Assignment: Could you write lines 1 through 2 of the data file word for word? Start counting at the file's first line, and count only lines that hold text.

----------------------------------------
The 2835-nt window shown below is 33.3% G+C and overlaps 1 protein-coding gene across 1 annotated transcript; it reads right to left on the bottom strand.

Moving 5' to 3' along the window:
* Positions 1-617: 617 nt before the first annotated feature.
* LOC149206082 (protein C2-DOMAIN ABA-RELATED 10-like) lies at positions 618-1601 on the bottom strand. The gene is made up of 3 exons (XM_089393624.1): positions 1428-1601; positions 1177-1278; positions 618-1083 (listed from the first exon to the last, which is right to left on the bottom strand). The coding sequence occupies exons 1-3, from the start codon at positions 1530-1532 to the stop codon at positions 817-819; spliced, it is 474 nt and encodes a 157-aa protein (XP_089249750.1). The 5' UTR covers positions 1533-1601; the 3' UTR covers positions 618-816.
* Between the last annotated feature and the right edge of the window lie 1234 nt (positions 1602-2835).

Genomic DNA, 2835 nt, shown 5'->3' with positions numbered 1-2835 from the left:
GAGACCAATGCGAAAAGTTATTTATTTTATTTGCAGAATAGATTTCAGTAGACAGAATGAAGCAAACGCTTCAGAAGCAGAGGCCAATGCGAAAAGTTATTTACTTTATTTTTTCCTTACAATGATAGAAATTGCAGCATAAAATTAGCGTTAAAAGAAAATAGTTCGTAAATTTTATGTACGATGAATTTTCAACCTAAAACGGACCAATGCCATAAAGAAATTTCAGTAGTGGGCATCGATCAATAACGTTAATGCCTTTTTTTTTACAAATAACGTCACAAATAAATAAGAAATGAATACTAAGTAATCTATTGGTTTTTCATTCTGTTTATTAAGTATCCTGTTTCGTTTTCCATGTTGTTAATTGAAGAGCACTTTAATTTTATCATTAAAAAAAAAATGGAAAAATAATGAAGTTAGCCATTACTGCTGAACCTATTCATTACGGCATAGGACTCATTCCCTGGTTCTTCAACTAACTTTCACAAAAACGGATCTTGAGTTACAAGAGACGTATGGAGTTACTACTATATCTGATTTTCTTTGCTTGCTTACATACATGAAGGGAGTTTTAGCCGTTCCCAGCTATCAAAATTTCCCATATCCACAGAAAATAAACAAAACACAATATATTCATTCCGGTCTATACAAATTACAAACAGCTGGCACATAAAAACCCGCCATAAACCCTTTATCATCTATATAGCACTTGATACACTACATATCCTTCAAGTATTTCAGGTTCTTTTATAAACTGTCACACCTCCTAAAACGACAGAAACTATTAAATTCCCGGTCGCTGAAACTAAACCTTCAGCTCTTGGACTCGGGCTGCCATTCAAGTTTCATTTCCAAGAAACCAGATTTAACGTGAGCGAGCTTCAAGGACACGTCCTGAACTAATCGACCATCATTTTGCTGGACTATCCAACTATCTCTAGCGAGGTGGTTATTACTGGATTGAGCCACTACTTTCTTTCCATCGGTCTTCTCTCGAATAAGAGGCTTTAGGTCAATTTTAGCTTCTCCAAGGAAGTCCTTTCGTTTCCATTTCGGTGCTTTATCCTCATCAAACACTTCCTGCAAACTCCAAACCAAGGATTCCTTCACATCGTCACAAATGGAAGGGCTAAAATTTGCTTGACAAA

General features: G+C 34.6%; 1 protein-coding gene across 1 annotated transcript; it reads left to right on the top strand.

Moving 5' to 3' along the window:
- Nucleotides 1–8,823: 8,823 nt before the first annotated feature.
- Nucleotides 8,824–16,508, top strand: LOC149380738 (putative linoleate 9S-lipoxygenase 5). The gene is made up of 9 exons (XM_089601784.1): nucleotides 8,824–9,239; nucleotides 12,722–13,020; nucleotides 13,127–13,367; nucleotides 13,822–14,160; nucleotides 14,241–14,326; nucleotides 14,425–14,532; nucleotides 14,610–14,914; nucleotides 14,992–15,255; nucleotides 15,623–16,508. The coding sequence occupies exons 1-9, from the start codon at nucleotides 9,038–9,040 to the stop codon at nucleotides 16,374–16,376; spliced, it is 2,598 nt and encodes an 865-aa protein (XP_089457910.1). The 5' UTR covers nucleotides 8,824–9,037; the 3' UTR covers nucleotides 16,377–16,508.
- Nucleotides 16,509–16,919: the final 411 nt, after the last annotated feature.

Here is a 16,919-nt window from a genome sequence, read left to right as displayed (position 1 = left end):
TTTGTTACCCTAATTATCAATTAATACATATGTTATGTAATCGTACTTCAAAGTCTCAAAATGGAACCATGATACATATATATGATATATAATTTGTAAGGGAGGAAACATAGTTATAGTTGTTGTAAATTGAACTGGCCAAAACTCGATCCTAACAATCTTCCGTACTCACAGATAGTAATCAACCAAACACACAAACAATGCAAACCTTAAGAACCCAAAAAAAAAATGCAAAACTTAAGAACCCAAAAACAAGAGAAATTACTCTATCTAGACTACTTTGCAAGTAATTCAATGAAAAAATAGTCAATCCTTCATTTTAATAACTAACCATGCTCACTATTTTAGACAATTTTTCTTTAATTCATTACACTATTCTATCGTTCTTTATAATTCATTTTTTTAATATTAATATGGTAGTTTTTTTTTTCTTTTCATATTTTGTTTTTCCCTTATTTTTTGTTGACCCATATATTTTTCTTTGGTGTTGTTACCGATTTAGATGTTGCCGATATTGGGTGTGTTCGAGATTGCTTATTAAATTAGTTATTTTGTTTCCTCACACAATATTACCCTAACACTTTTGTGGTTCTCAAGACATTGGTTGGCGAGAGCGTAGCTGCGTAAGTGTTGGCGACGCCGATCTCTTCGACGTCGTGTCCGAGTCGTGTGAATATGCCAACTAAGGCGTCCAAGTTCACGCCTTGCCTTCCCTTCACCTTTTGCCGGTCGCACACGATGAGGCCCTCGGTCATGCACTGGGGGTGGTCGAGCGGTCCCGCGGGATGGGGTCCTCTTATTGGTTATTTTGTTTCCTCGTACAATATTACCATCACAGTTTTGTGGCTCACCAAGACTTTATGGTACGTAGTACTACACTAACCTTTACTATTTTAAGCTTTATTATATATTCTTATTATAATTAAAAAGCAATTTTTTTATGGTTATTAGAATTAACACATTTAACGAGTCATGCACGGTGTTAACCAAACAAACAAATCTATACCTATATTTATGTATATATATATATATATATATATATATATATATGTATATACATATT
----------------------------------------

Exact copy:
The 2835-nt window shown below is 33.3% G+C and overlaps 1 protein-coding gene across 1 annotated transcript; it reads right to left on the bottom strand.

Moving 5' to 3' along the window: